Intelligencer Journal/Lancaster New Era
In our view
The Obama administration goofed when it mandated contraceptive coverage for religious-affiliated groups.
The mistake wasn't that contraceptive coverage for women was wrong, but that the language in the Affordable Care Act was limited and created a firestorm that could have been prevented.
In an effort to assuage the concerns of religious groups over contraceptive coverage, the Obama administration last week proposed new rules that would allow employees to obtain coverage through a third party, and not require coverage by the employer.
It is a sensible decision -- one that religious groups sought and that even supporters of the act believed should have been established initially.
The change does not affect churches, synagogues or houses of worship. Those institutions already were exempt from providing coverage. But the new rules, which were issued by the Department of Health and Human Services, broaden the definition of "religious employers." Thus, the new rules would apply to religious nonprofit organizations -- universities, hospitals, etc. -- that object on moral grounds to providing contraceptives but whose employees do not necessarily share those views.
Many of those organizations are self-insured. Under the new rules, employees who want contraceptive coverage can receive stand-alone coverage from a third party at no cost.
Insurers that create plans for self-insured companies would then pay lower fees to sell their plans on federal health exchanges.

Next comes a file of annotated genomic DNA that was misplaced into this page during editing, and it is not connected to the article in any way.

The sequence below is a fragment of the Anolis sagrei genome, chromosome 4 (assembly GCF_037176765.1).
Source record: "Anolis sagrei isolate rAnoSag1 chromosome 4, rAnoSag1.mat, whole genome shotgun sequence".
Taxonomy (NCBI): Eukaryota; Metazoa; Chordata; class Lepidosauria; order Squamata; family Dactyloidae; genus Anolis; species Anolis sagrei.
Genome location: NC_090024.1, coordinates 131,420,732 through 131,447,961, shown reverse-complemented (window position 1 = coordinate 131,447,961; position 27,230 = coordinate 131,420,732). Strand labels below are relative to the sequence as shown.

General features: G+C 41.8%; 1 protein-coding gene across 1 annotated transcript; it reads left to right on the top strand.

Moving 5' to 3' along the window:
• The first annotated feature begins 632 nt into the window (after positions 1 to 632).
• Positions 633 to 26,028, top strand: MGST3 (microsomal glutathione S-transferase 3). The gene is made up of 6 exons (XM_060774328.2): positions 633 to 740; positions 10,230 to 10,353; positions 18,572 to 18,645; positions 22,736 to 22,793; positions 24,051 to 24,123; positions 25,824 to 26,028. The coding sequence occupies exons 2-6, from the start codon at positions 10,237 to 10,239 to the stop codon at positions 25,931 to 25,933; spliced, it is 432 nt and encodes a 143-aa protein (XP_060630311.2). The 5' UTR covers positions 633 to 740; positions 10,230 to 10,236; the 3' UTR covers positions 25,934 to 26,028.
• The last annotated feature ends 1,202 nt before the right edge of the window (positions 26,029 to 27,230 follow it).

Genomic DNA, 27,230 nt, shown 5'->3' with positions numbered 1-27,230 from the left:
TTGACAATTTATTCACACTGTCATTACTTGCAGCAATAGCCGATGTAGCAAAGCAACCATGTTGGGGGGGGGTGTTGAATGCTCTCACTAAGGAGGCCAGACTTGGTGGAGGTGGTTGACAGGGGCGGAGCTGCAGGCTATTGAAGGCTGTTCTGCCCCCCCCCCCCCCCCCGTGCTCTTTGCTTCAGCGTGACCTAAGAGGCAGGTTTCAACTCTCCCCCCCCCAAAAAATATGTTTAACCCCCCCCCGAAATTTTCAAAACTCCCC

The HHS-proposed change is based on language in the Internal Revenue Code. Therefore, it does not exempt for-profit companies that oppose the provisions of the Affordable Care Act, such as Conestoga Specialties Corp., which is owned by Mennonites.
Some continue to argue that the act is illegal. Their cry is to continue to sue the federal government over the mandate.
But the constitutionality of the act already has been decided by the U.S. Supreme Court.
It's worth noting that the contraceptive mandate is not unique. Twenty-eight states, including the neighboring states of Delaware, Maryland, New York, New Jersey and West Virginia mandate contraceptive coverage in employee health insurance plans.
Ironically, the new ruling actually grants religious organizations in some states greater latitude. The proposed changes would exempt religious organizations in nine states -- Arizona, Connecticut, Delaware, Hawaii, Illinois, Maryland, New Mexico and West Virginia -- from the contraceptive mandate where those exemptions currently do not exist.
The Affordable Care Act was crafted to reduce the soaring cost of health care. Contraceptive coverage does that by reducing the number of unintended pregnancies and abortions.
The administration had a chance to get this right in the beginning, but dropped the ball. It has now created a path that honors religious liberties while making contraceptive care available to those who desire it.
That may seem like a loophole to some; to us, it sounds like a sensible compromise.